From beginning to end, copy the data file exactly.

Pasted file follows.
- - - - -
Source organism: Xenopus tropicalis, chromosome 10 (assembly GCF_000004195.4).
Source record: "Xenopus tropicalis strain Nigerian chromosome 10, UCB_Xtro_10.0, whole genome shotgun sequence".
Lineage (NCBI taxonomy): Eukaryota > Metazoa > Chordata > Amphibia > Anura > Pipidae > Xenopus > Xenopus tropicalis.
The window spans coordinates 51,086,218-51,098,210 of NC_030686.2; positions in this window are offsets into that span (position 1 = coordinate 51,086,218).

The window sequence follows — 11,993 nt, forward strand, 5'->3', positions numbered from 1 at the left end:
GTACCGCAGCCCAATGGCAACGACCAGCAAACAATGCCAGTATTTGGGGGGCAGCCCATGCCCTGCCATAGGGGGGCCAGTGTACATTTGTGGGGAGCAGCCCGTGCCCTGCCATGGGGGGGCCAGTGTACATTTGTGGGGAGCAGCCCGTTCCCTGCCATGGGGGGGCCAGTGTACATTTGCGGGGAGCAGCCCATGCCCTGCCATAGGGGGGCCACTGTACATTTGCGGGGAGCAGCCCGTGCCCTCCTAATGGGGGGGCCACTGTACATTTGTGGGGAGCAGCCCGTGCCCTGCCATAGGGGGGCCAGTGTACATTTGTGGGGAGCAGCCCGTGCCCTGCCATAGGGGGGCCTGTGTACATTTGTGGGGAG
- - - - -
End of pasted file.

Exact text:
Source organism: Xenopus tropicalis, chromosome 10 (assembly GCF_000004195.4).
Source record: "Xenopus tropicalis strain Nigerian chromosome 10, UCB_Xtro_10.0, whole genome shotgun sequence".
Lineage (NCBI taxonomy): Eukaryota > Metazoa > Chordata > Amphibia > Anura > Pipidae > Xenopus > Xenopus tropicalis.
The window spans coordinates 51,086,218-51,098,210 of NC_030686.2; positions in this window are offsets into that span (position 1 = coordinate 51,086,218).

The window sequence follows — 11,993 nt, forward strand, 5'->3', positions numbered from 1 at the left end:
GTACCGCAGCCCAATGGCAACGACCAGCAAACAATGCCAGTATTTGGGGGGCAGCCCATGCCCTGCCATAGGGGGGCCAGTGTACATTTGTGGGGAGCAGCCCGTGCCCTGCCATGGGGGGGCCAGTGTACATTTGTGGGGAGCAGCCCGTTCCCTGCCATGGGGGGGCCAGTGTACATTTGCGGGGAGCAGCCCATGCCCTGCCATAGGGGGGCCACTGTACATTTGCGGGGAGCAGCCCGTGCCCTCCTAATGGGGGGGCCACTGTACATTTGTGGGGAGCAGCCCGTGCCCTGCCATAGGGGGGCCAGTGTACATTTGTGGGGAGCAGCCCGTGCCCTGCCATAGGGGGGCCTGTGTACATTTGTGGGGAG